Today was a very busy, but also very good day at Woodrow Ruin. We were visited by Julia and Kate from the New Mexico Museum of Indian Arts and Culture (which owns Woodrow Ruin), Barb Murphy (who collected archaeomagnetic samples), and Bob and Matt from the Forest Service. Sean Dolan also joined our crew today. While I was giving site tours, the crews made some excellent progress in their units!
Unit 5/5A. Unit 5 continued to perplex, but also remained very exciting today. The crew began by removing more fill from Unit 5A. By the end of the day Unit 5A was level with Unit 5, thus we are now able to combine both and excavate them as one 2 x 2 meter unit. The fill, like the last few days, continues to be full trash, much more so than any of the other units we have excavated. We have found broken bones from many large mammals. Several of these bones appear to be from a bear. I have previously mentioned the bear bones found in Unit 5A. We continued to find more of these, and not just the distal end of the paw. We now have found several flanges, and likely the proximal long bones associated with the paw. And I now think we have the bones from two paws, not just one. The crew also continued to find very large sherds (not really sherds, but large sections of pots and jars) all clustered in the same area. We found half or more of at least two pots today. Once again, while finding all of these artifacts is great, I really am interested in the architecture in the unit. The architecture still remains confusing, mostly because we may have found the edge of another pithouse today. This is located in the southwest corner of the unit. Right now, it looks like a thin adobe lining, similar to the edge found in Unit 5, which caused us to expand into Unit 5A. The fill within this pit is different (in texture and color) than the fill outside of it. We need to trace this out further, but it seems possible that we have late Classic architecture stacked on top of early Classic architecture, stacked on top of two different pithouses, all within one 2 x 2 meter unit! We still have not hit anything that looks like floor, even though the crew is approaching 1.5 meters below datum. Although it is still unclear what exactly the prehistoric occupation history of Unit 5 was, I have greatly enjoyed seeing the progression of this unit. Figuring out what happened is like having all the pieces to the puzzle, except no picture is painted on the puzzle. We now only have 4 days left to solve the puzzle!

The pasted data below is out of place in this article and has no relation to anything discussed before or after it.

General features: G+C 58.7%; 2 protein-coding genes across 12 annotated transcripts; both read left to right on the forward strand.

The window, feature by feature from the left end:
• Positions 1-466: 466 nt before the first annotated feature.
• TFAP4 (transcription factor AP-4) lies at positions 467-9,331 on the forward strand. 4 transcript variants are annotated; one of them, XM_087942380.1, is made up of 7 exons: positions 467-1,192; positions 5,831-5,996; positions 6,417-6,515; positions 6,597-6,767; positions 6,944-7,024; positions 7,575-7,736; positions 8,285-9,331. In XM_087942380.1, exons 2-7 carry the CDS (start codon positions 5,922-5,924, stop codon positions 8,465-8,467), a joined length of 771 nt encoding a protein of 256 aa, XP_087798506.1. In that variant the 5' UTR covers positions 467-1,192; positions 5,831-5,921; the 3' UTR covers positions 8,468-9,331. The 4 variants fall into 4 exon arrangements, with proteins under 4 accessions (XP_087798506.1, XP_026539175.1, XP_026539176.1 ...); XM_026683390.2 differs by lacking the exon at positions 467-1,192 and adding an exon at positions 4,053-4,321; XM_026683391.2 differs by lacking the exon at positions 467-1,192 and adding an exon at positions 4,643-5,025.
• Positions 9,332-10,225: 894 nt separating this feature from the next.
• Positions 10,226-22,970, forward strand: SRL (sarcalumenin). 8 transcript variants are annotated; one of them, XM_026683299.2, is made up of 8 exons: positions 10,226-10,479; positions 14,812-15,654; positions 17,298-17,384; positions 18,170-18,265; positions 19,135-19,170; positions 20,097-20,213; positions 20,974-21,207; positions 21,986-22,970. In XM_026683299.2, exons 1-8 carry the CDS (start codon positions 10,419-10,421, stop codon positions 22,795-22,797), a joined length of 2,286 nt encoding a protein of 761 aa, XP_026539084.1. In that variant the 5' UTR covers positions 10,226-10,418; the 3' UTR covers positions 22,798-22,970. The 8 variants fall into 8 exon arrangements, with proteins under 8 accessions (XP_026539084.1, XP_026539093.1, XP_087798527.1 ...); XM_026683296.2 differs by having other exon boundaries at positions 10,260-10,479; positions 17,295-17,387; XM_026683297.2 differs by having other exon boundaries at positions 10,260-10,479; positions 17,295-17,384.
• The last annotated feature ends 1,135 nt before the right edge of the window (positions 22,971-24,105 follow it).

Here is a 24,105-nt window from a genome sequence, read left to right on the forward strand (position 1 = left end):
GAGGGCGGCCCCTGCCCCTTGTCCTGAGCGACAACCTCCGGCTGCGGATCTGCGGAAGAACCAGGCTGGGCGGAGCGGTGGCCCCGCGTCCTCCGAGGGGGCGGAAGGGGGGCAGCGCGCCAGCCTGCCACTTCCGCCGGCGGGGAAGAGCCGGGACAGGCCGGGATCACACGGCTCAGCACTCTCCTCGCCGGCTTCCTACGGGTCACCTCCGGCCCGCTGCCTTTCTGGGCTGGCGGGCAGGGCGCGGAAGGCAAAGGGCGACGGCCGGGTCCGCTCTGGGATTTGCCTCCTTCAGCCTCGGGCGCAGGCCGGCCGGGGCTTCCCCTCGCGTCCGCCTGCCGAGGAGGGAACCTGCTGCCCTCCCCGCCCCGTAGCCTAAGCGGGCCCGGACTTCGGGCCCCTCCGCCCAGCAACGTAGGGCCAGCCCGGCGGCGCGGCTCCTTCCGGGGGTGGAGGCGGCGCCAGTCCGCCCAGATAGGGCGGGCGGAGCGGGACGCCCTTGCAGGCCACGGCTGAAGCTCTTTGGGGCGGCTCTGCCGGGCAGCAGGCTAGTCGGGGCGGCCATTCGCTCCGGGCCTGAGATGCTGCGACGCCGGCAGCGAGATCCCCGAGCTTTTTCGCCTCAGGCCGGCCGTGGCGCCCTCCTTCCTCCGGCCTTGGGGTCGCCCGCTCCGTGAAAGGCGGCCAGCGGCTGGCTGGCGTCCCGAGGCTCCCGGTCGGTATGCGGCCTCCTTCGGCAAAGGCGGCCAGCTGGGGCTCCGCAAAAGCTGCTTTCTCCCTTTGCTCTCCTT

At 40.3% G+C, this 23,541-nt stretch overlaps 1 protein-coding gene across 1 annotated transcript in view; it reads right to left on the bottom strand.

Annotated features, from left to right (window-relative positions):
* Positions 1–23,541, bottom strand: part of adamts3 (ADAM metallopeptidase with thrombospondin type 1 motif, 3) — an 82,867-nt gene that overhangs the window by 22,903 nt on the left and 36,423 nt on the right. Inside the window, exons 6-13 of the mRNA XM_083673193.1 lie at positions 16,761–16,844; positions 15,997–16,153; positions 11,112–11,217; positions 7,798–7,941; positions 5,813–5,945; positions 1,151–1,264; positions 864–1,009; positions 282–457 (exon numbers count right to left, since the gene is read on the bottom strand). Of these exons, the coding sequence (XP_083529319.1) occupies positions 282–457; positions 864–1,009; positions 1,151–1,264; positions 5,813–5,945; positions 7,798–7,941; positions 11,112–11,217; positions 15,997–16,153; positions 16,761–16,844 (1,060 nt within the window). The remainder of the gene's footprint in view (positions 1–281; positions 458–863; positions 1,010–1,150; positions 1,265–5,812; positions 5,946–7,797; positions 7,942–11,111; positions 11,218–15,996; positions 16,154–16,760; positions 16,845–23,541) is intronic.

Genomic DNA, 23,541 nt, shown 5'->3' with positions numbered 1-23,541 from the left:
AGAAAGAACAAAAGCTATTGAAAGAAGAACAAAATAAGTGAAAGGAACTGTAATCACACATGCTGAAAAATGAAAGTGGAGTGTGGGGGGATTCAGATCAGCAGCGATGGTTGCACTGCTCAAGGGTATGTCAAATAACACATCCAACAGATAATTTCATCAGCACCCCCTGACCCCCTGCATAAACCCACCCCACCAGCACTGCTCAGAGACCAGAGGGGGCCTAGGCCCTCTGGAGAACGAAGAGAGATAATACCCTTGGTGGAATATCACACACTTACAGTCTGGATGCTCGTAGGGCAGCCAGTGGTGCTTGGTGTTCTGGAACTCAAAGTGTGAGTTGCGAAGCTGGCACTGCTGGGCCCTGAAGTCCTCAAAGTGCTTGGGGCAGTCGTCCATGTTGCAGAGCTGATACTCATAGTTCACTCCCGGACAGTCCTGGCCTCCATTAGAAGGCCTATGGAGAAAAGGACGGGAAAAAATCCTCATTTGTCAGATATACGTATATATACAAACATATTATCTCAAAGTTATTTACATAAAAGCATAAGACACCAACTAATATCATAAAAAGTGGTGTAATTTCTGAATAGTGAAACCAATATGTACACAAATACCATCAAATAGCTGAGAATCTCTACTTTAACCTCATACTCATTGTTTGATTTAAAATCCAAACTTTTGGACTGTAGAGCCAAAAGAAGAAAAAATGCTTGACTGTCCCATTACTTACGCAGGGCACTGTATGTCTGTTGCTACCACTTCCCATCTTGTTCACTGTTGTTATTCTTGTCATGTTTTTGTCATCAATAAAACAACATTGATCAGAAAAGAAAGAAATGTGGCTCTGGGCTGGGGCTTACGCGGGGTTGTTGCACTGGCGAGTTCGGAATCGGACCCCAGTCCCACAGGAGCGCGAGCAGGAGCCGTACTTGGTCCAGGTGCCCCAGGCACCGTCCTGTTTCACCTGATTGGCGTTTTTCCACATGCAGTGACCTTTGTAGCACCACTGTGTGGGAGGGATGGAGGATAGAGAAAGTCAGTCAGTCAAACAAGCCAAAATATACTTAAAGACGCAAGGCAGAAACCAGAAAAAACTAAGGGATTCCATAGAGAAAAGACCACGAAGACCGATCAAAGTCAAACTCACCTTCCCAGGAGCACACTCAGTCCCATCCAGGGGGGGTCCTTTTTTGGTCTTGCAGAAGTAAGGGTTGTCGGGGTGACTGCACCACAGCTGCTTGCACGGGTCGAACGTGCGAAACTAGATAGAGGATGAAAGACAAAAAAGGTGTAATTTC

Unit 6. Erin is no longer working by herself in Unit 5 as Sean Dolan joined her today. The two continued to define architecture in Unit 6. We now have further defined the adobe wall first noticed in Unit 4; it runs all the across Unit 6 also! What is more exciting is that we found another adobe wall that meets the original wall, forming a corner. Unfortunately, this corner is the corner of our excavation unit, and we are unable to trace it further. Yet it is now almost conclusive that we have transitional period architecture (apx 900-1000 AD) in both units, forming the corner of what most likely is a roomblock. Like Unit 5, however, Unit 6 is rapidly running out of space to excavate in. Between the transitional adobe architecture and the Classic period cobble wall in the western half of the unit, there is little space left. Tomorrow the crew will expose what they can of the floor, and continue to further clean and define the architecture in the room.
Unit 7. Today Esteban and Jane (formerly of Unit 2), opened Unit 7 in the south end of the site. Digging in this unit was difficult, as it was full of wall fall/river cobbles from the roomblock it is in. The crew was able to excavate 2 levels today. By the end of tomorrow some of this wall fall will be removed, the actual wall defined, and more fill removed.
Thanks again to everyone who visited! Thanks to Julia and Kate for not only visiting, but helping to excavate and screen for a bit too! And thanks to Barb Murphy, who took archaeomagnetic dates from the Classic surface in Unit 2. Hopefully we will be able to get some good data from those samples!